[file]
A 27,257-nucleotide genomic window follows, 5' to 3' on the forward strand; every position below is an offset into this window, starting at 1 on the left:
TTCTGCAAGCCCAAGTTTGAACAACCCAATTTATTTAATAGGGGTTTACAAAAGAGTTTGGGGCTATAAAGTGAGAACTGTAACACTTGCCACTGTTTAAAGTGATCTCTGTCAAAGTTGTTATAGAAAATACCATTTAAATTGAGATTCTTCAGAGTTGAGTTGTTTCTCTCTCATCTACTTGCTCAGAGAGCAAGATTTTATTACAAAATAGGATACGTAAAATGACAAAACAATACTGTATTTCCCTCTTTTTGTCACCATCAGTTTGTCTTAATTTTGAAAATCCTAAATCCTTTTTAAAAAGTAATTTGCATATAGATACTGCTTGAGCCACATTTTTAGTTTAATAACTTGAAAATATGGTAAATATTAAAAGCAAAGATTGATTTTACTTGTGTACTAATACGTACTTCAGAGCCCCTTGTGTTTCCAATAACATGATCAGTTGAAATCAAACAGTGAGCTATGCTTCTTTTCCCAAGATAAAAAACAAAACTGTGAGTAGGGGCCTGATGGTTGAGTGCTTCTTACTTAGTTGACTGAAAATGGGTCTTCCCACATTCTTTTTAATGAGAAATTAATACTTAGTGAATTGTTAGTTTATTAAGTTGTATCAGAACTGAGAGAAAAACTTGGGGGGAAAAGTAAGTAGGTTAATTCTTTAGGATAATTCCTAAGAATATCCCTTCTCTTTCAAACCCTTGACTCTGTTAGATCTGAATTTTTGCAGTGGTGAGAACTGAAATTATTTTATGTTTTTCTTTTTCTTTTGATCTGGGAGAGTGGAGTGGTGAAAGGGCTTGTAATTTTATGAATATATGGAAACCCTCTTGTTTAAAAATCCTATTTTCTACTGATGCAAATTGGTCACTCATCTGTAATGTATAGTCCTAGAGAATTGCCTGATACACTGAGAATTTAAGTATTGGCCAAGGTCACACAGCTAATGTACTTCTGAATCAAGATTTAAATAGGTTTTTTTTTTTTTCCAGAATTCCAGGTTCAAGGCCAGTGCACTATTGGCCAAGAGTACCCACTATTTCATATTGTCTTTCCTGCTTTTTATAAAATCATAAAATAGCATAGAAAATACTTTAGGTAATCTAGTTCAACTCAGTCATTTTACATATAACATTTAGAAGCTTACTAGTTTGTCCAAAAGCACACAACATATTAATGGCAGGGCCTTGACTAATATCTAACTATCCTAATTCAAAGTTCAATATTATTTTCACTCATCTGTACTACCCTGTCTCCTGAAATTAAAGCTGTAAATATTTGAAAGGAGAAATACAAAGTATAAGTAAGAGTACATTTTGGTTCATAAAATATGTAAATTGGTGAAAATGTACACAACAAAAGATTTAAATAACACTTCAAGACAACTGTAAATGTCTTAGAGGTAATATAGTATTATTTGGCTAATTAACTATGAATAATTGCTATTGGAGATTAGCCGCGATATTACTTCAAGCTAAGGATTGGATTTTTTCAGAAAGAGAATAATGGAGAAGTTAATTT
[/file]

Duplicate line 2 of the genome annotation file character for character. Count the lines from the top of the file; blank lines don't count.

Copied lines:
TTCTGCAAGCCCAAGTTTGAACAACCCAATTTATTTAATAGGGGTTTACAAAAGAGTTTGGGGCTATAAAGTGAGAACTGTAACACTTGCCACTGTTTAAAGTGATCTCTGTCAAAGTTGTTATAGAAAATACCATTTAAATTGAGATTCTTCAGAGTTGAGTTGTTTCTCTCTCATCTACTTGCTCAGAGAGCAAGATTTTATTACAAAATAGGATACGTAAAATGACAAAACAATACTGTATTTCCCTCTTTTTGTCACCATCAGTTTGTCTTAATTTTGAAAATCCTAAATCCTTTTTAAAAAGTAATTTGCATATAGATACTGCTTGAGCCACATTTTTAGTTTAATAACTTGAAAATATGGTAAATATTAAAAGCAAAGATTGATTTTACTTGTGTACTAATACGTACTTCAGAGCCCCTTGTGTTTCCAATAACATGATCAGTTGAAATCAAACAGTGAGCTATGCTTCTTTTCCCAAGATAAAAAACAAAACTGTGAGTAGGGGCCTGATGGTTGAGTGCTTCTTACTTAGTTGACTGAAAATGGGTCTTCCCACATTCTTTTTAATGAGAAATTAATACTTAGTGAATTGTTAGTTTATTAAGTTGTATCAGAACTGAGAGAAAAACTTGGGGGGAAAAGTAAGTAGGTTAATTCTTTAGGATAATTCCTAAGAATATCCCTTCTCTTTCAAACCCTTGACTCTGTTAGATCTGAATTTTTGCAGTGGTGAGAACTGAAATTATTTTATGTTTTTCTTTTTCTTTTGATCTGGGAGAGTGGAGTGGTGAAAGGGCTTGTAATTTTATGAATATATGGAAACCCTCTTGTTTAAAAATCCTATTTTCTACTGATGCAAATTGGTCACTCATCTGTAATGTATAGTCCTAGAGAATTGCCTGATACACTGAGAATTTAAGTATTGGCCAAGGTCACACAGCTAATGTACTTCTGAATCAAGATTTAAATAGGTTTTTTTTTTTTTCCAGAATTCCAGGTTCAAGGCCAGTGCACTATTGGCCAAGAGTACCCACTATTTCATATTGTCTTTCCTGCTTTTTATAAAATCATAAAATAGCATAGAAAATACTTTAGGTAATCTAGTTCAACTCAGTCATTTTACATATAACATTTAGAAGCTTACTAGTTTGTCCAAAAGCACACAACATATTAATGGCAGGGCCTTGACTAATATCTAACTATCCTAATTCAAAGTTCAATATTATTTTCACTCATCTGTACTACCCTGTCTCCTGAAATTAAAGCTGTAAATATTTGAAAGGAGAAATACAAAGTATAAGTAAGAGTACATTTTGGTTCATAAAATATGTAAATTGGTGAAAATGTACACAACAAAAGATTTAAATAACACTTCAAGACAACTGTAAATGTCTTAGAGGTAATATAGTATTATTTGGCTAATTAACTATGAATAATTGCTATTGGAGATTAGCCGCGATATTACTTCAAGCTAAGGATTGGATTTTTTCAGAAAGAGAATAATGGAGAAGTTAATTT